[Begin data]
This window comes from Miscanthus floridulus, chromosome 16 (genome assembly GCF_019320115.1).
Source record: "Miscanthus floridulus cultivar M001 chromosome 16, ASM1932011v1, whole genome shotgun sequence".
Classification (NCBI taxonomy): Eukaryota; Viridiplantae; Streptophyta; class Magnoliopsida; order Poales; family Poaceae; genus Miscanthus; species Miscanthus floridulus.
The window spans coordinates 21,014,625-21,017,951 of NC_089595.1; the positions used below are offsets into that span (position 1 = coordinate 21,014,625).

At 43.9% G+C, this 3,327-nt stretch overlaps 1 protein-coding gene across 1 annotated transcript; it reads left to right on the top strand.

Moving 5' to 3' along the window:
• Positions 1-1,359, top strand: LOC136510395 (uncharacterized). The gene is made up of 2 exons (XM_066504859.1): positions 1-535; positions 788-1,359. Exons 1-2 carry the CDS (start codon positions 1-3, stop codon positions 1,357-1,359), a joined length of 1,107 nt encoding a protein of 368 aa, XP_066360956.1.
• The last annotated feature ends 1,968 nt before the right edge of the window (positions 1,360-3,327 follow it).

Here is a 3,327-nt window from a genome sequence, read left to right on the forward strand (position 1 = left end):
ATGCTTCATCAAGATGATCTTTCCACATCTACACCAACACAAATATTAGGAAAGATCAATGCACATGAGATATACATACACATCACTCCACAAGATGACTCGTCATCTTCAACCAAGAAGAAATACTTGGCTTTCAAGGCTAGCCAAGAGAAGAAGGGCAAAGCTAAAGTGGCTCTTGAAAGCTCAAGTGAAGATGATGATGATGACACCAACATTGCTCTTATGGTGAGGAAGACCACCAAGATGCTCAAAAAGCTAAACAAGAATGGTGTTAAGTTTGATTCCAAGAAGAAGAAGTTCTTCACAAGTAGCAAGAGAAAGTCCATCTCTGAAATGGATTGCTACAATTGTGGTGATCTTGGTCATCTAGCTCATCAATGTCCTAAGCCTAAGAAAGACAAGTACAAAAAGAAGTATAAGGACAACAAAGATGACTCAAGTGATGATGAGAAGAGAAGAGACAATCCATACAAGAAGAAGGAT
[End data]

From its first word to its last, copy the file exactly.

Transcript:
This window comes from Miscanthus floridulus, chromosome 16 (genome assembly GCF_019320115.1).
Source record: "Miscanthus floridulus cultivar M001 chromosome 16, ASM1932011v1, whole genome shotgun sequence".
Classification (NCBI taxonomy): Eukaryota; Viridiplantae; Streptophyta; class Magnoliopsida; order Poales; family Poaceae; genus Miscanthus; species Miscanthus floridulus.
The window spans coordinates 21,014,625-21,017,951 of NC_089595.1; the positions used below are offsets into that span (position 1 = coordinate 21,014,625).

At 43.9% G+C, this 3,327-nt stretch overlaps 1 protein-coding gene across 1 annotated transcript; it reads left to right on the top strand.

Moving 5' to 3' along the window:
• Positions 1-1,359, top strand: LOC136510395 (uncharacterized). The gene is made up of 2 exons (XM_066504859.1): positions 1-535; positions 788-1,359. Exons 1-2 carry the CDS (start codon positions 1-3, stop codon positions 1,357-1,359), a joined length of 1,107 nt encoding a protein of 368 aa, XP_066360956.1.
• The last annotated feature ends 1,968 nt before the right edge of the window (positions 1,360-3,327 follow it).

Here is a 3,327-nt window from a genome sequence, read left to right on the forward strand (position 1 = left end):
ATGCTTCATCAAGATGATCTTTCCACATCTACACCAACACAAATATTAGGAAAGATCAATGCACATGAGATATACATACACATCACTCCACAAGATGACTCGTCATCTTCAACCAAGAAGAAATACTTGGCTTTCAAGGCTAGCCAAGAGAAGAAGGGCAAAGCTAAAGTGGCTCTTGAAAGCTCAAGTGAAGATGATGATGATGACACCAACATTGCTCTTATGGTGAGGAAGACCACCAAGATGCTCAAAAAGCTAAACAAGAATGGTGTTAAGTTTGATTCCAAGAAGAAGAAGTTCTTCACAAGTAGCAAGAGAAAGTCCATCTCTGAAATGGATTGCTACAATTGTGGTGATCTTGGTCATCTAGCTCATCAATGTCCTAAGCCTAAGAAAGACAAGTACAAAAAGAAGTATAAGGACAACAAAGATGACTCAAGTGATGATGAGAAGAGAAGAGACAATCCATACAAGAAGAAGGAT